An excerpt from Tom McClellan’s “Reflections from Mirror City”

In celebration of the life and creativity of my father, Tom McClellan, who passed away this last Saturday, August 3rd, I will be publishing some excerpts of his work. The following is an essay from his book “Reflections from Mirror City”:

Reflections VI, A – Valentine’s Day

December 21, 2009 

Dear Family and Friends,

I was given respite this morning from the grey, vague bird of grief that’s been after me since Mom died.  First, I woke up deciding to take the day off from will hunting and concerns of probate, the mailing of death certificates, how best to handle the estate.  Next, when I got to the all-­nighter for coffee, one of the regulars, whom I know well enough to call by first name and tell him that my mother had died, said, “I know where she’s gone, and it’s a better place,” which led to our talking about out-of-body experi­ences.  He’d been officially dead for ten minutes in Presby­terian ICU.

Unofficially, he looked down on his body, felt sorry for whoever that fellow was, sensed that he was being judged, told “There’s no reason for you to be afraid,” enveloped by a spectrum-spectacular light show that became a tunnel through which he traveled at the speed of light into a black void, enveloped by a brightness like looking into the sun–then found himself back in his body where people were jump-starting his heart with fibrilators.  And his body hurt.

Just before he reentered his body, he was told not to forget what he’d been through in the Beyondness.  Despite the speed at which he traveled through the tunnel, he could see that “It was kind of like bars.”  Another man who’d been through the tunnel asked me, “Did you notice – those walls are woven of light.”

For me, the brightness in the beyond is Light, a sort of supernatural neon that leads into a source of pure Love and Joy, brighter than the sun.

For my fellow I-Hop regular, the Light was a source of Peace.

We agreed that if you could base a theology on such experiences, it would be as simple as Star Wars mythology. There is a Force in the universe with a bright side and a dark side.  You can be with it.  We are here to learn to love and love to learn.

My coffee communicant and fellow graduate of trips into Beyondness had a distinct feeling of being judged, the sense that he could have gone some other where. During his time in the service, he had nearly been killed and just as the common phrase says, seen his life flash before him.  Maybe he got the visual the first time, the mental the second time.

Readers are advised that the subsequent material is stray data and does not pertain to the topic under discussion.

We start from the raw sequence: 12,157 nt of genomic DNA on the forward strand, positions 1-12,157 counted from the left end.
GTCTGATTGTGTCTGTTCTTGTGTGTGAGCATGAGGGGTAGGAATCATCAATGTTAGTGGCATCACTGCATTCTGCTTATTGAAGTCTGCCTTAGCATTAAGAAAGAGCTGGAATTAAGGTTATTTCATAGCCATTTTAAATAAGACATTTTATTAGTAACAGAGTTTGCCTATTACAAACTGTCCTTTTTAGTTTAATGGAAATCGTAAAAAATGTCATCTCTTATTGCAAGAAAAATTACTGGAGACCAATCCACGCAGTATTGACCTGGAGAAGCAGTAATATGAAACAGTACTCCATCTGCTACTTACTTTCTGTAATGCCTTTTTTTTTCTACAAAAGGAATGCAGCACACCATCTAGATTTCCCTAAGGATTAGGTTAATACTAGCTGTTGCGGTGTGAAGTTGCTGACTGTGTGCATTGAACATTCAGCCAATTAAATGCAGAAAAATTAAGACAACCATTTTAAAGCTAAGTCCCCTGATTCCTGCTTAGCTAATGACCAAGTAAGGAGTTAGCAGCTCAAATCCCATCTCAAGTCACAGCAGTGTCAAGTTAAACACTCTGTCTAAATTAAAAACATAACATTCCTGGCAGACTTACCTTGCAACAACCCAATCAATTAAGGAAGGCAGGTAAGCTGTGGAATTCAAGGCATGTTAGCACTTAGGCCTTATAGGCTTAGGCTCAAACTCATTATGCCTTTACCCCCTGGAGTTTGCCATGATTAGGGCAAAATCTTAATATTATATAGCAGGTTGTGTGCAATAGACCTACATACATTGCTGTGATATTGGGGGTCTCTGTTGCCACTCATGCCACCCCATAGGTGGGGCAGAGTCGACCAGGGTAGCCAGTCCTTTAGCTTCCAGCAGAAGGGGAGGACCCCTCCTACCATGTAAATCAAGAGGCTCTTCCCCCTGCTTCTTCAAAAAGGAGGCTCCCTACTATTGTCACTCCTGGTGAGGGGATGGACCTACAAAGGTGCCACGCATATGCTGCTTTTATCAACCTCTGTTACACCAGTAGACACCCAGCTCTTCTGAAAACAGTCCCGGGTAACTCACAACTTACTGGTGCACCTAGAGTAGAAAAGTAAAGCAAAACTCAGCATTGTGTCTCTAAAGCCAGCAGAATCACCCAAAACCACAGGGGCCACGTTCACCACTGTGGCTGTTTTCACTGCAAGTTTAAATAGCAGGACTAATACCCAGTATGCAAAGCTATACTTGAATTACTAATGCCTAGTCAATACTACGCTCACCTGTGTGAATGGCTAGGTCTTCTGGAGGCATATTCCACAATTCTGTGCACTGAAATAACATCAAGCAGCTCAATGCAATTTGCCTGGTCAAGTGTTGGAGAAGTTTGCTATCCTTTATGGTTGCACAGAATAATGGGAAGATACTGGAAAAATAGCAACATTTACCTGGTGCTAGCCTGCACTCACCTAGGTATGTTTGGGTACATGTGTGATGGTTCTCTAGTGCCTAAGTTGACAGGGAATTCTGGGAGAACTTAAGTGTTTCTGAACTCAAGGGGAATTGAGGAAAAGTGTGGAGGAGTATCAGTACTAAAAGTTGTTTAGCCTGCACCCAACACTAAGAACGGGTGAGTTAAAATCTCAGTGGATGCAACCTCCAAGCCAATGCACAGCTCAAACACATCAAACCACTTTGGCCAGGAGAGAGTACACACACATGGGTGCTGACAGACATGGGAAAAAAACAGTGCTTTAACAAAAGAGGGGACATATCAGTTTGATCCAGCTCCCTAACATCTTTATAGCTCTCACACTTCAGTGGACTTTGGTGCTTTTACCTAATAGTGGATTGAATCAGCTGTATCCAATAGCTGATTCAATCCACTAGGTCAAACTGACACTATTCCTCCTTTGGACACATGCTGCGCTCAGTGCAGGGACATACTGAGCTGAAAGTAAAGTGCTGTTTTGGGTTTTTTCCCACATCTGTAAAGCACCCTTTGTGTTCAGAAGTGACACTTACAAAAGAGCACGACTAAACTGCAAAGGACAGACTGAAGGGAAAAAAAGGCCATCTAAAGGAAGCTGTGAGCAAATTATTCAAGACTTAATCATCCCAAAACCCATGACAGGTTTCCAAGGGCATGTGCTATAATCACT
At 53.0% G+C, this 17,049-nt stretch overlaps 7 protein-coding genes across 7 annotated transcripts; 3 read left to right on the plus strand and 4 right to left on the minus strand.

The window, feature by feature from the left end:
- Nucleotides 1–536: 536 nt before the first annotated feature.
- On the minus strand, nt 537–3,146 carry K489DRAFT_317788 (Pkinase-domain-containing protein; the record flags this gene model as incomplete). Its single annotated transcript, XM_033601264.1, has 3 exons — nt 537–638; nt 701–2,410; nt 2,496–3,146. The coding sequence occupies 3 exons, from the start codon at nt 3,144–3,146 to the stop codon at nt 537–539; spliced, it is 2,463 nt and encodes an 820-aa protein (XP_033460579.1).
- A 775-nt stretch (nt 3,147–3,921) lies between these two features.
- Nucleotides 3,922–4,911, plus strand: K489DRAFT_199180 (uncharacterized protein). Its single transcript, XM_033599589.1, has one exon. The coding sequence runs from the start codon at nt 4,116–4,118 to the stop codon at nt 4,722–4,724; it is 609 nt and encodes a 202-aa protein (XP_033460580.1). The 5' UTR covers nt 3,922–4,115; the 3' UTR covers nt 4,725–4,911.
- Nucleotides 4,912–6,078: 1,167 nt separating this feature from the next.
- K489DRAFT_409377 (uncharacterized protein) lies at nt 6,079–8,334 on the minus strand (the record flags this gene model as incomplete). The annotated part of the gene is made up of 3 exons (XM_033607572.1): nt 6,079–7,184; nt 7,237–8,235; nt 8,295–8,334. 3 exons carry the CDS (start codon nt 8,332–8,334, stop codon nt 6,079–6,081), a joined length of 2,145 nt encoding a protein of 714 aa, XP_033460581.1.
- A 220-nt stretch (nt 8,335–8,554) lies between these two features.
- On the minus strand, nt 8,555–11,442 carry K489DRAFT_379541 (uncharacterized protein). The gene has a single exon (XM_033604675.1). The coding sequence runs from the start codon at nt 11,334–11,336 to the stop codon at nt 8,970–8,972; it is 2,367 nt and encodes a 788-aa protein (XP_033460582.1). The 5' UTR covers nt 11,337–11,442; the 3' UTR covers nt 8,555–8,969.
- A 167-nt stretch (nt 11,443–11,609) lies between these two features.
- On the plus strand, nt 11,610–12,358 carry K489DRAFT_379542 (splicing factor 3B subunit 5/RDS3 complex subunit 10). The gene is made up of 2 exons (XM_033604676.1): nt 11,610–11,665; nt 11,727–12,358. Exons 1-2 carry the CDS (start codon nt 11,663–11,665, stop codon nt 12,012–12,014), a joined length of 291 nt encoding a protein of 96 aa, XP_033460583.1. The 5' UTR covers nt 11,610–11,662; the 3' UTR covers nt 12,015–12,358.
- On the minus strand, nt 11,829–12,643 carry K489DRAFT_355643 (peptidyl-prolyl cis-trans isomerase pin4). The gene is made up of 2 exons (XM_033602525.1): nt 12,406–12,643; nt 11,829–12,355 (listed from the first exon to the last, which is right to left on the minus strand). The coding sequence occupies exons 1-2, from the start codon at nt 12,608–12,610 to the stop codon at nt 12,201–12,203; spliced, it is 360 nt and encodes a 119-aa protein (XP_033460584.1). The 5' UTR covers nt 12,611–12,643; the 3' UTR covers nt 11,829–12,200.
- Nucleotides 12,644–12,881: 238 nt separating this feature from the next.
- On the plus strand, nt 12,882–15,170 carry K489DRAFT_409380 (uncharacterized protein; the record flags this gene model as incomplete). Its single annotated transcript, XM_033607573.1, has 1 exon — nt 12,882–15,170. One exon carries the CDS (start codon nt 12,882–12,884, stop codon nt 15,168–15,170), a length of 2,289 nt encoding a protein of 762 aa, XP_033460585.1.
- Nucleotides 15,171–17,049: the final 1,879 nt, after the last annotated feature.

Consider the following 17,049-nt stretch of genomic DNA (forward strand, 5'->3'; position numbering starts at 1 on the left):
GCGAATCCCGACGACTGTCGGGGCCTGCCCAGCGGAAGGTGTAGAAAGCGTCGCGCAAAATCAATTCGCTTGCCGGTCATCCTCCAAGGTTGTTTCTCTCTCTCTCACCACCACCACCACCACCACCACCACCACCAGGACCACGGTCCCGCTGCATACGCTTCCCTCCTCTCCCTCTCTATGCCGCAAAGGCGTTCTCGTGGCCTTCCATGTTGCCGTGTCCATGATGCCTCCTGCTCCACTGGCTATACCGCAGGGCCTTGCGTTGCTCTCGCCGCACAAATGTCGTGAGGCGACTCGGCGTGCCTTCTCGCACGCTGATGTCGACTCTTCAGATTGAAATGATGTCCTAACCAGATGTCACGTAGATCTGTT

We also agreed that the experience is very nondenominational.  You make certain choices with regard to God. Whether you are a Jew, a Muslim, a Hindu, a Baha’i or a Buddhist scarcely matters, much less whether you are baptized by total immersion or by water dipped to trace a cross on your forehead.

You make certain choices.  I had chosen for the first time to pray, not by rote but by faith in a God I did not know was there–you know, Pray.  And, as a result of those decisions, I asked the Universe where love comes from, then found myself traveling through rings of Light out the back of my head into a five second glimpse of what my fellow traveler got the ten-minute tour of.

And the answer was, “God is Love.”  Simple question, five-second trip–including a float over trees and rooftops, glimpsing my rooftop outlined in Light, then back in my body with–simple answer.

You make certain choices.  A poet friend of mine was in his twenties when he entered the Light.  He and his roommate had argued to the point where they decided to let the dis­agreement go and meditate.  The meditation brought them both into Light and connectedness.  “Did you see that, that light?” he asked his roommate, who answered, “Yeah.”

“For days afterward,” said my friend, “I could not make a mistake.  I skidded through a red light once, and I’ll swear, the cars parted to let me through.”

We get from the Beyondness what we seek and what is appropriate to us, at that time.  For the poet this satori of sorts was a matter of being twenty, and it became for him another town along the road.  For me, at thirty-two, it was a religious conversion that tore my marriage to shreds.

And a presagement of a Beyondness into which I gaze from time to time–I’ve seen my wife of sixteen years become a body of Light for a moment walking down the hall; and on my tongue felt the great silent power of that Sun Invisible in the form of a communion wafer.  We get what we need from the Beyondness.

My cafe companion, in hit late forties, received from Beyondness a preparation for moving into it.  “You can go back to school,” he said.

And we agreed that such experiences are watershed experiences.  You don’t forget them any more than you forget your first love.  You are changed in no small way.

Faith comes easily afterward.  You have no fear of death.

I thanked him for reminding me of that part.  I had been missing Mom so much I’d forgotten where she is.



By bonniemcclellan

Mother, poet, american ex-pat from Texas living in Northern Italy.


  1. Bonnie…so sorry to hear about your father. The good news is that he’s now on a journey to his beloved somewhere out in beyondness, a mighty flight I’m sure. I now understand the profound in your life, and I’m thankful that you shared a glimpse into a special someone who seems to have something to say to everyone. Hugs and prayers from Xarxe and I and our entire crew…Edward Xarxe Ariana and Domenico

    Sent from my iPhone

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